Fans of National Lampoon’s Vacation may remember that Clark Griswold got his fill of the Grand Canyon in mere minutes before piling the family back in the car and heading on to Walley World. After all, how long does it take to gaze at a big hole in the ground? Well, much longer, as we found out, especially if you’re into sunsets, sunrises, hiking, history, and everything in between. If you’re not quite up for the two-day trek to the bottom and back, there are still a number of rim trails, museums, and overlooks just waiting to be explored. For all of you who choose to stay at the top, but wonder how to fill your time, here are 5 easy things to do at the Grand Canyon.
(Click on the map for a bigger view.)
1. Hike the Rim Trail on Hermit Road
A great way to hike the rim trails while avoiding some of the crowds is to pick up the shuttle bus at the Village Route Transfer Point on the western side of the South Rim (where the red and blue lines meet on the map). Ride it all the way up to Hermits Rest or get off mid-way at the Abyss or Mojave Point. From there, start hiking back toward Hopi Point, Powell Point, and Maricopa Point. If you get tired, each overlook is a shuttle stop and most are less than a mile apart. The trails west of Hopi Point are unpaved, and you might just have them to yourself!
2. Yavapai Point Observation Station and Geology Museum
As if the glass walls of the Yavapai Museum of Geology aren’t enough of a draw, interpretive signs under the windows explain what you’re looking at and why the Grand Canyon is there in the first place. In the center of the room is a giant, topographic 3-D model of the canyon, and on the walls are more exhibits explaining everything from erosion to rock formation. There’s also a nice little gift shop in back.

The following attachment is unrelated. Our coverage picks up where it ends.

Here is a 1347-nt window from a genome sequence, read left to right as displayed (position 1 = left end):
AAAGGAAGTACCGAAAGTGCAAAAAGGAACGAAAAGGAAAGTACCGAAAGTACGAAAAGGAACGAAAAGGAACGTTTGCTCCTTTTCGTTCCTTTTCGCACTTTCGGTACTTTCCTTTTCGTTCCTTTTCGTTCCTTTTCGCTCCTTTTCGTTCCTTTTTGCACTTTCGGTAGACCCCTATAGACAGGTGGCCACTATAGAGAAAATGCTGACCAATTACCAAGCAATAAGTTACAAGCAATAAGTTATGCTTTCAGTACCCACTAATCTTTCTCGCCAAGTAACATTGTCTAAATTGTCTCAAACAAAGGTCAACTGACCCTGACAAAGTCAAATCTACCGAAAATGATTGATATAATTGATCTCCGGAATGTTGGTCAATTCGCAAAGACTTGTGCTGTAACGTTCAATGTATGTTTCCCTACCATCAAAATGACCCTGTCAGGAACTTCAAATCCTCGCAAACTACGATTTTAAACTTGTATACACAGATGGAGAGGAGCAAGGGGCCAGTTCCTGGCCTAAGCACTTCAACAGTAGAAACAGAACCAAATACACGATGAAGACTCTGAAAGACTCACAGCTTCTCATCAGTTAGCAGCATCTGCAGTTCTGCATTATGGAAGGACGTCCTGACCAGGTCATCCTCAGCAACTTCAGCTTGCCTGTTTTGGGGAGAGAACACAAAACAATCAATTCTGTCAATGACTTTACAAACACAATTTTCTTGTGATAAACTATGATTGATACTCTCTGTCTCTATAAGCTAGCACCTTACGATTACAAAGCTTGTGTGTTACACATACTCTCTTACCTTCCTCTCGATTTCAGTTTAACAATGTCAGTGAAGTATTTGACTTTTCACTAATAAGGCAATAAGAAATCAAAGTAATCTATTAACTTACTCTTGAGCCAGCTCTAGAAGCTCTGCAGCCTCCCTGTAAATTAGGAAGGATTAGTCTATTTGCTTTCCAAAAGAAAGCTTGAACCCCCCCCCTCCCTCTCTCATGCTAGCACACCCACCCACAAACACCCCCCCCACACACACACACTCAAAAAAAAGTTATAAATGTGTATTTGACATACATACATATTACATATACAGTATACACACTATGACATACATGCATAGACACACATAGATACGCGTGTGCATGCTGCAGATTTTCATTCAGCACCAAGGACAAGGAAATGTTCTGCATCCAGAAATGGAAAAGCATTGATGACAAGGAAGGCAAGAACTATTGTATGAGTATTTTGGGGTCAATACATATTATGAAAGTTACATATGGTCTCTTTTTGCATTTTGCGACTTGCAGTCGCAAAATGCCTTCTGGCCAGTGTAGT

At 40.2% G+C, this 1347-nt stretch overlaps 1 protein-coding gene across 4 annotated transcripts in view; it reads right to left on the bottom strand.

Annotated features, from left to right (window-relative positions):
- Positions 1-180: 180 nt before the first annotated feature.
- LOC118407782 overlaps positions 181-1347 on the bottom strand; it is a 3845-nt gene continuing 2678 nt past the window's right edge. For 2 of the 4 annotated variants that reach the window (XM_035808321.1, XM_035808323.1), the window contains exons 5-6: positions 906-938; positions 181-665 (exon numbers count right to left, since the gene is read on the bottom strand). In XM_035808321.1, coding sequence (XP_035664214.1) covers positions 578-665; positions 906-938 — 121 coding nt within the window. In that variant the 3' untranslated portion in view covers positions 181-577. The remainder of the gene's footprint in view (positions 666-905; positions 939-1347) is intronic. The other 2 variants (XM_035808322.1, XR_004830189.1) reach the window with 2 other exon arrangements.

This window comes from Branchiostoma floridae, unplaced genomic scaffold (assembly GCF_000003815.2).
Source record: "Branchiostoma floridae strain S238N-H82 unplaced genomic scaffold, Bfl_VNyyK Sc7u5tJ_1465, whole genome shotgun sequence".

3. Sunset at Mather Point
One of the most popular overlooks in the park, Mather Point is a crowd-pleaser for good reason. It’s close to the main parking areas and the Visitor Center, but most of all, its jutting-out, fenced-in vantage point affords spectacular views of the canyon, especially at sunset.
4. Tusayan Museum and Ruin
Follow Desert View Drive toward the eastern end of the park, and you’ll come upon the Tusayan Museum and Ruin, an 800-year-old Pueblo Indian site that was occupied for about 20 years, starting around 1185.
The museum and gift shop describe the lives of the people who lived here. Ranger-guided tours are available in summer and fall, though a self-guided tour along the mostly flat, .1 mile trail takes less than a half hour.
5. Desert View Watchtower
It might look ancient, but the 70-foot Desert View Watchtower is really a carefully planned lookout from 1932 that was built to mimic the architectural style of the native Anasazis. With a concrete foundation and a hidden steel framework, the tower sits on a promontory, offering panoramic views of the eastern end of the Grand Canyon’s South Rim.
Attached to the tower at ground level is a large, round observation room with a log ceiling and flagstone floor. Windows look out over the rim, while an outdoor viewing area sits on top.
Once inside the tower, spiral stairs lead first to a dimly-lit room with plaster walls, small windows, and circular balconies, featuring paintings of petroglyphs and images from Hopi mythology. Above this level is an enclosed observation area with plate glass windows.
If you have a car, the Watchtower, especially, is worth the 30-minute drive. If not, the park’s fleet of shuttle buses will get you as far as Hermits Rest to the west (red line on map) and Yaki Point to the east (orange line on map). All of these places are easily visited over a two-day period.
If you need more help planning your visit, Lonely Planet makes a nice guide to the Grand Canyon, whether you’re there for just a day or much longer.
To see where we went after the Grand Canyon, click here for a photographic tour of the amazing Antelope Canyon and here to learn about the Top 5 Family Hikes in Zion National Park.